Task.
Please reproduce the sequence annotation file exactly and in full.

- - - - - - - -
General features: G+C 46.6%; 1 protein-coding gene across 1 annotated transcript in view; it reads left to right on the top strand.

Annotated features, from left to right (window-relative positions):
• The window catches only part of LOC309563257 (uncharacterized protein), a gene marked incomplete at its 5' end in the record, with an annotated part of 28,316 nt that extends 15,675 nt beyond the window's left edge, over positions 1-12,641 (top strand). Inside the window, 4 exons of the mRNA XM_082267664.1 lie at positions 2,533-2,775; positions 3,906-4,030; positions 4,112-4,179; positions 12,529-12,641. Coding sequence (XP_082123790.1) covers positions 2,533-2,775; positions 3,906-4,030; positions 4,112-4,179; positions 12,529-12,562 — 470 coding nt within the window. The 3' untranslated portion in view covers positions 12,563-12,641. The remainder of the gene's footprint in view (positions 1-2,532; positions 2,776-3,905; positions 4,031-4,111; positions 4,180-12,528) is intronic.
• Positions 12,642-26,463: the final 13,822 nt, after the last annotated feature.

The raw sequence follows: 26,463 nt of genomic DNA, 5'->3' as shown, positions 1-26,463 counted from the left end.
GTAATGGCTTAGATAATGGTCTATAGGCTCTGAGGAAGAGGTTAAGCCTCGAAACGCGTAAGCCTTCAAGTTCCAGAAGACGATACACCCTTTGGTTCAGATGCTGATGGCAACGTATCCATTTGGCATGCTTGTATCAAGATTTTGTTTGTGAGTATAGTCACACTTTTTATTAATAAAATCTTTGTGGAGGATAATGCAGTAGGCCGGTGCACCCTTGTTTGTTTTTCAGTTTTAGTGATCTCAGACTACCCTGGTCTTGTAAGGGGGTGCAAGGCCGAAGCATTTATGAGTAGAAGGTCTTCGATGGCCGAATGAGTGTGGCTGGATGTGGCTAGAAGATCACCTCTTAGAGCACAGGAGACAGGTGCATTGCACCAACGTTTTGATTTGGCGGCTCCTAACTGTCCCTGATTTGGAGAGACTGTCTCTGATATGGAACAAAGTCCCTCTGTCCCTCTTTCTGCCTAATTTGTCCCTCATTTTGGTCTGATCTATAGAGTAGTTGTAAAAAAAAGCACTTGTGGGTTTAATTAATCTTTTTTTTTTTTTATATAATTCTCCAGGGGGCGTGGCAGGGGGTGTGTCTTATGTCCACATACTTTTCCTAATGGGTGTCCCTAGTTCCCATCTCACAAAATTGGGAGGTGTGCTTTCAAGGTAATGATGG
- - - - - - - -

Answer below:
General features: G+C 46.6%; 1 protein-coding gene across 1 annotated transcript in view; it reads left to right on the top strand.

Annotated features, from left to right (window-relative positions):
• The window catches only part of LOC309563257 (uncharacterized protein), a gene marked incomplete at its 5' end in the record, with an annotated part of 28,316 nt that extends 15,675 nt beyond the window's left edge, over positions 1-12,641 (top strand). Inside the window, 4 exons of the mRNA XM_082267664.1 lie at positions 2,533-2,775; positions 3,906-4,030; positions 4,112-4,179; positions 12,529-12,641. Coding sequence (XP_082123790.1) covers positions 2,533-2,775; positions 3,906-4,030; positions 4,112-4,179; positions 12,529-12,562 — 470 coding nt within the window. The 3' untranslated portion in view covers positions 12,563-12,641. The remainder of the gene's footprint in view (positions 1-2,532; positions 2,776-3,905; positions 4,031-4,111; positions 4,180-12,528) is intronic.
• Positions 12,642-26,463: the final 13,822 nt, after the last annotated feature.

The raw sequence follows: 26,463 nt of genomic DNA, 5'->3' as shown, positions 1-26,463 counted from the left end.
GTAATGGCTTAGATAATGGTCTATAGGCTCTGAGGAAGAGGTTAAGCCTCGAAACGCGTAAGCCTTCAAGTTCCAGAAGACGATACACCCTTTGGTTCAGATGCTGATGGCAACGTATCCATTTGGCATGCTTGTATCAAGATTTTGTTTGTGAGTATAGTCACACTTTTTATTAATAAAATCTTTGTGGAGGATAATGCAGTAGGCCGGTGCACCCTTGTTTGTTTTTCAGTTTTAGTGATCTCAGACTACCCTGGTCTTGTAAGGGGGTGCAAGGCCGAAGCATTTATGAGTAGAAGGTCTTCGATGGCCGAATGAGTGTGGCTGGATGTGGCTAGAAGATCACCTCTTAGAGCACAGGAGACAGGTGCATTGCACCAACGTTTTGATTTGGCGGCTCCTAACTGTCCCTGATTTGGAGAGACTGTCTCTGATATGGAACAAAGTCCCTCTGTCCCTCTTTCTGCCTAATTTGTCCCTCATTTTGGTCTGATCTATAGAGTAGTTGTAAAAAAAAGCACTTGTGGGTTTAATTAATCTTTTTTTTTTTTTATATAATTCTCCAGGGGGCGTGGCAGGGGGTGTGTCTTATGTCCACATACTTTTCCTAATGGGTGTCCCTAGTTCCCATCTCACAAAATTGGGAGGTGTGCTTTCAAGGTAATGATGG